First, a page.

(The second trip with my Dad and even more crazy coincidences!)
(Matt's other online albums)
At the request of some of my relatives, I have put up this synopsis of my trip
to Positano, Italy in May 2001. The whole trip and how it came about make for a heck of a story.
Let me know if you really want to see pics of the rest of the trip, or some of the
other places I've been. Thanks. -Matt
The trip started because I had already planned to spend a week in Nice, France with
my roommate and a couple of friends. I knew I'd have an extra week after they left,
and Italy is just a few miles from Nice. So I decided to ask my Dad if he knew where
our family was from in Italy. All he knew was that his grandfather was from "a small
fishing village near Naples called Posedon." I went to Borders and looked in a Lonely Planet.
There was no Posedon, but there was a Positano, which the book described as "The most
picturesque town on the Amalfi Coast." I already knew the Amalfi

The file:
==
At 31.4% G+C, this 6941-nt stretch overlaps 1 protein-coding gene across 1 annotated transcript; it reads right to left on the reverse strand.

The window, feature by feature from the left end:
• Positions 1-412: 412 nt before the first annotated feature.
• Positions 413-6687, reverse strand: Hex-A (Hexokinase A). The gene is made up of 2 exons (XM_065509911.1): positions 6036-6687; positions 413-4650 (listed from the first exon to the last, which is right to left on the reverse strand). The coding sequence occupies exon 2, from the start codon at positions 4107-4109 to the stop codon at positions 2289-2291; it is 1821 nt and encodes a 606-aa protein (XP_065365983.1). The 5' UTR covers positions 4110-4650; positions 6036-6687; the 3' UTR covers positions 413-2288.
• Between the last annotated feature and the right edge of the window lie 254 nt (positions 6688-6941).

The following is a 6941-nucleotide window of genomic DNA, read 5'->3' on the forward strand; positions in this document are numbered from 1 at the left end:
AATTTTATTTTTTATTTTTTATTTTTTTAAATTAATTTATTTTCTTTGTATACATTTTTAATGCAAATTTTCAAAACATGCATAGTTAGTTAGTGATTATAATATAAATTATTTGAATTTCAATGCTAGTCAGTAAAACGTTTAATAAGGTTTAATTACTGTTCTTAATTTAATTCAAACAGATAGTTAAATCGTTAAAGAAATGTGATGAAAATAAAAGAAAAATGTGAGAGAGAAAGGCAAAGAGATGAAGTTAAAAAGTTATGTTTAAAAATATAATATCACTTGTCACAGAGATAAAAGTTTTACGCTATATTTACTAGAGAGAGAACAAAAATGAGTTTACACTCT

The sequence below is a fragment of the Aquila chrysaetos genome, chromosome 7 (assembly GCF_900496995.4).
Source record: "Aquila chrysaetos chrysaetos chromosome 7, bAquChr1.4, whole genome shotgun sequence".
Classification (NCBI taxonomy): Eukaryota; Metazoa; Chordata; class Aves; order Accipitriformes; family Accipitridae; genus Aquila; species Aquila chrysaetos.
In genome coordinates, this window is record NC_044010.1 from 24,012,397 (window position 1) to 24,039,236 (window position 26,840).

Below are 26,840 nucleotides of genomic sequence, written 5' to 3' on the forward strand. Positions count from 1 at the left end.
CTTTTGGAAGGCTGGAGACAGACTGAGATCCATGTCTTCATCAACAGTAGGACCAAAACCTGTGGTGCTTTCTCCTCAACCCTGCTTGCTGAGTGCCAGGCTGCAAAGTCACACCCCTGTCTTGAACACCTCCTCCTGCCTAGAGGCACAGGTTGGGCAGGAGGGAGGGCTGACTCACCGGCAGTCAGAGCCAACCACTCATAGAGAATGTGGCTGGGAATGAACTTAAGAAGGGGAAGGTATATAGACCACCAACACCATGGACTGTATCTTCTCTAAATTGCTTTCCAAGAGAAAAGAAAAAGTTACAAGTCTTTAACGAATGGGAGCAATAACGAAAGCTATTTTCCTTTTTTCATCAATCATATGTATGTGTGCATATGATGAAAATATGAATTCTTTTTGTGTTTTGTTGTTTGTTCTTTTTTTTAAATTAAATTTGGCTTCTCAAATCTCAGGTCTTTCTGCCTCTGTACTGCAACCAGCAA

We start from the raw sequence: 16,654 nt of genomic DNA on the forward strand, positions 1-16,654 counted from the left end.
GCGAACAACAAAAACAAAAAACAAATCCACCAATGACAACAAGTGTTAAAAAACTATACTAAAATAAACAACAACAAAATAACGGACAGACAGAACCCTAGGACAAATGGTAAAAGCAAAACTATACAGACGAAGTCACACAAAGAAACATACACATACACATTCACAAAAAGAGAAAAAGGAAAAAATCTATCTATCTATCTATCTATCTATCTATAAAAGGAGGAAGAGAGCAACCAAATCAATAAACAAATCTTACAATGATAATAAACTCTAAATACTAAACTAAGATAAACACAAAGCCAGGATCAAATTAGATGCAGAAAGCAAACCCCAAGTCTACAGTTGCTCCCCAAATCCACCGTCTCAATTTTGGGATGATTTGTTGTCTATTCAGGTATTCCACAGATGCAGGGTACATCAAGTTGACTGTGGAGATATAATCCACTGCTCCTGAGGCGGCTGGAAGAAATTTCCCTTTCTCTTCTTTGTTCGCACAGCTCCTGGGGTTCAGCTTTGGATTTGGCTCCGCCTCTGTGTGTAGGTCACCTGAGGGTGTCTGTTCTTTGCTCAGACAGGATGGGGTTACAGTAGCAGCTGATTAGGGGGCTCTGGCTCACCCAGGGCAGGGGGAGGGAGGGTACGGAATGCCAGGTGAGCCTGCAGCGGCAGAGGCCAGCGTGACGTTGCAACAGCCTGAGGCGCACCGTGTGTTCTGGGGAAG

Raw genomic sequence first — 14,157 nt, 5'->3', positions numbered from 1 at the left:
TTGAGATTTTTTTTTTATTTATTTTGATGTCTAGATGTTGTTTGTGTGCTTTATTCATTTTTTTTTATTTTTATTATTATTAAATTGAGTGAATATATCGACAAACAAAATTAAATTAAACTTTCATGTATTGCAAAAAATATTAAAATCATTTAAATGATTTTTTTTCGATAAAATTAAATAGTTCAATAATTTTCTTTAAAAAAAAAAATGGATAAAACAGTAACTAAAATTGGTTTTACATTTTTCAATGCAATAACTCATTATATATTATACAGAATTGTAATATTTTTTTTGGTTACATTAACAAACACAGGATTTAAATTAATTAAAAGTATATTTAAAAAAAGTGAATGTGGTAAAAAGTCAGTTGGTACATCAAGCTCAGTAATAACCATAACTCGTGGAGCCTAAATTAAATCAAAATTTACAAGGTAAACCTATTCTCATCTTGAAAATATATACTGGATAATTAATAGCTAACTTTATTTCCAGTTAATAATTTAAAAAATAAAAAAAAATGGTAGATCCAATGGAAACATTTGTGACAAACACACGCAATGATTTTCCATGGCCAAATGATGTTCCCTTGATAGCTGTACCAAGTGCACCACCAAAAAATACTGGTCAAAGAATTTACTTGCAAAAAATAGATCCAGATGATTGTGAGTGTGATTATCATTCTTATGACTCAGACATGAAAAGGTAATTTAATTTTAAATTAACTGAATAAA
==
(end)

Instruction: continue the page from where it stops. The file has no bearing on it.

Coast was supposed to be one of the most scenically beautiful placs in Italy, so that
was the first mindblower to me. I asked my Dad if it could possibly be 'Positano' instead of
'Posedon', he said that must be it. It turns out the Southern Italian accent drops the last syllable
most of the time.
So I thought maybe I would go to Positano and look in the phonebook for Savinos, or maybe
go to the town square where the old men play checkers and ask around. But then my uncle Gary typed
'Positano' and 'Savino' into Google, and came back with a hotel on Savino street in Positano and several
hotels owned by the Savino family. The Savino hotels were too expensive, so while I was
sitting in a meeting with my bosses, I emailed the hotel on Savino street and told them my story.
They got back to me within an hour. They explained that they were related to the Savino family,
that a Savino worked in their gift shop, and that they would introduce me while I was there. That was
mind-blowing event #2. So I booked the only room they had, a suite, for 3 nights.
After Nice, I made my way to Positano by train. I spent a night in Genoa, where I met some really